Pediatric Cancer Research Funding Critical to Save Lives
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LEXINGTON, Ky. (May 23, 2022) — Innovative research in pediatric cancers is happening every day at the University of Kentucky.
In the United States, 80% of children are cured of their cancer, but 20% are not.
“The most important thing we can do is find new treatment modalities for those 20% of children who die from their cancer,” said Jill Kolesar, Pharm.D., professor of Pharmacy and co-chair of the UK Markey Cancer Center Molecular Tumor Board.
The UK Markey Cancer Center provides leading care to children in Kentucky, and it is important to continue supporting this critical pediatric cancer research to identify new mechanisms that are causing these cancers and new treatment modalities.
Childhood cancer rates in Kentucky appear to be higher than the national rates for several cancer types. Eric Durbin, DrPH, director of the Kentucky Cancer Registry and the Markey Cancer Center’s Cancer Research Informatics Shared Resource Facility, is working to understand why Kentucky children are experiencing higher rates of brain and central nervous system cancers.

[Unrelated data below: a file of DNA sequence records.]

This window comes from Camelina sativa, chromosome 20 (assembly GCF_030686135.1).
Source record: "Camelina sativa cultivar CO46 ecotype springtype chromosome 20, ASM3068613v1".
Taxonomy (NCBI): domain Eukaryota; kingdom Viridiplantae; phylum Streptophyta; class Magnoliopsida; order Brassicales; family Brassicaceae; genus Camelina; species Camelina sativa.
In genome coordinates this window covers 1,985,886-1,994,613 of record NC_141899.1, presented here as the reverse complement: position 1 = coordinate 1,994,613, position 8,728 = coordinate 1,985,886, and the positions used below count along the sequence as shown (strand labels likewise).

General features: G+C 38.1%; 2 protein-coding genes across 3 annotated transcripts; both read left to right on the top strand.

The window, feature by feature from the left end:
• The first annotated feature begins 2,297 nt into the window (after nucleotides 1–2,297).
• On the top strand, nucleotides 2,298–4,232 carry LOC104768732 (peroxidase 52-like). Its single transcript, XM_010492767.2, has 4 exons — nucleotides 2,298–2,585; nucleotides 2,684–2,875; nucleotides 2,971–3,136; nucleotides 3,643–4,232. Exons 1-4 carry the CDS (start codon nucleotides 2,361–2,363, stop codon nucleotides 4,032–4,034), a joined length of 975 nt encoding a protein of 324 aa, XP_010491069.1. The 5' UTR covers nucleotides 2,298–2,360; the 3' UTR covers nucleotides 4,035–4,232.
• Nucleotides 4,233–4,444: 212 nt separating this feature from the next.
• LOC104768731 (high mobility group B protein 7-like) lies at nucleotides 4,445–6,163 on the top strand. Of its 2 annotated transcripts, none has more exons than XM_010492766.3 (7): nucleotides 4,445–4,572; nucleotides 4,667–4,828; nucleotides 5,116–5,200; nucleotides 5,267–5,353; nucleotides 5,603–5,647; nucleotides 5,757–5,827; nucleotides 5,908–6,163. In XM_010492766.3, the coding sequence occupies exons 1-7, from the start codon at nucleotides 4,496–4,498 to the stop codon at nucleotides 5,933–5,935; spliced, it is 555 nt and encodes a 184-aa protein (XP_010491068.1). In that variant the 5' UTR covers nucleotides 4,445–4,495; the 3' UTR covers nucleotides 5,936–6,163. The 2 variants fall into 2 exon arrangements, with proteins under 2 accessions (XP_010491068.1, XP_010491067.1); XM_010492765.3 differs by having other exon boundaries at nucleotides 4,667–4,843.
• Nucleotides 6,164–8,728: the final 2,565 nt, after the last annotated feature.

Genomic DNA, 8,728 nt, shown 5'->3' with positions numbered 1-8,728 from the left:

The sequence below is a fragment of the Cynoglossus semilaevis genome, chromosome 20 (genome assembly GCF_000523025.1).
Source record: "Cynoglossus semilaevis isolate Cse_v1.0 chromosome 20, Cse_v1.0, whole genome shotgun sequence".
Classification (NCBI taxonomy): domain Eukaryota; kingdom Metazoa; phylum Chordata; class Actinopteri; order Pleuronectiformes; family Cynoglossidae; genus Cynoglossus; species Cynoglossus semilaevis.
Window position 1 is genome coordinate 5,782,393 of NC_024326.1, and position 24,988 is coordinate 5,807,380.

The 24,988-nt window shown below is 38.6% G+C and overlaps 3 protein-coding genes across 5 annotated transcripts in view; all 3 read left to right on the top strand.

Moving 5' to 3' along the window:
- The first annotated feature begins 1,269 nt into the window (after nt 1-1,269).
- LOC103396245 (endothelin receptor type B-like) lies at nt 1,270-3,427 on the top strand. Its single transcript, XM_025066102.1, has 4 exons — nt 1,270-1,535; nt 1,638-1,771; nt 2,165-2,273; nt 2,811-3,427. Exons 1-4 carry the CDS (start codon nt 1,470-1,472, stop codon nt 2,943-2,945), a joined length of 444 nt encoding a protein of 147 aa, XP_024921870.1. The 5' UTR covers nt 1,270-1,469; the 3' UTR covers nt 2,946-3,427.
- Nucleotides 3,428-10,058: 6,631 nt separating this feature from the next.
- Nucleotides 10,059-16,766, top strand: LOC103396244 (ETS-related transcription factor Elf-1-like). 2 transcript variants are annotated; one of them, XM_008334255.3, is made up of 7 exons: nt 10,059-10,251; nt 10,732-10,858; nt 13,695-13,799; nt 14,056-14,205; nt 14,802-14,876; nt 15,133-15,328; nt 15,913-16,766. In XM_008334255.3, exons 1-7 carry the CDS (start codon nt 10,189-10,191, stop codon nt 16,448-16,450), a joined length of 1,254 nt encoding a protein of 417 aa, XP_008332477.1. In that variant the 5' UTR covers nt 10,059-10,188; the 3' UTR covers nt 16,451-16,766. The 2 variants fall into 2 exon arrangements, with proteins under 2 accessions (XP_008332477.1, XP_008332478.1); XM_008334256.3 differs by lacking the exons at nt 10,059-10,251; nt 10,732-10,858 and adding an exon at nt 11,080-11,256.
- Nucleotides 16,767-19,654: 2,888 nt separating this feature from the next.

So far, he has found no correlation to known industrial or environmental exposures. Now, he is looking at household pesticide use, radon exposure and other factors.
All of this research requires essential monetary support – and a large part of that funding comes from the Kentucky Pediatric Cancer Research Trust Fund (KPCRTF). Established in 2015 by Senate Bill 82, the KPCRTF is an independent board administered by the Kentucky Cabinet for Health and Family Services. The trust fund is funded in the amount of $2.5 million each year of the biennium as part of the 2018 budget bill.
KYPCRTF funding enabled UK researchers to collect brain tumor tissue from children who have had biopsies or brain surgeries. Durbin is also examining inherited mutations by collecting saliva samples from pediatric cancer survivors.
“Trust funding has been essential to this work. I am not sure we could have done any of this without some financial support that covers staff and material expenses,” Durbin said. “We are already seeing a return on that investment.”
Durbin’s research team has obtained funding for two additional studies – one related to participating in the National Childhood Cancer Registry, and another to collect pathology slides to scan and create digital images of slides for childhood tumors.
Kolesar is using KYPCRTF funding for several projects, including isolating and testing cancer-fighting chemicals in Artemisia annua.
“Pediatric cancers are very rare, and it is very hard to get funding to support pediatric cancer research,” Kolesar said. “Having this type of support that is focused on these childhood cancers is critical for us to continue our work and make groundbreaking discoveries.”
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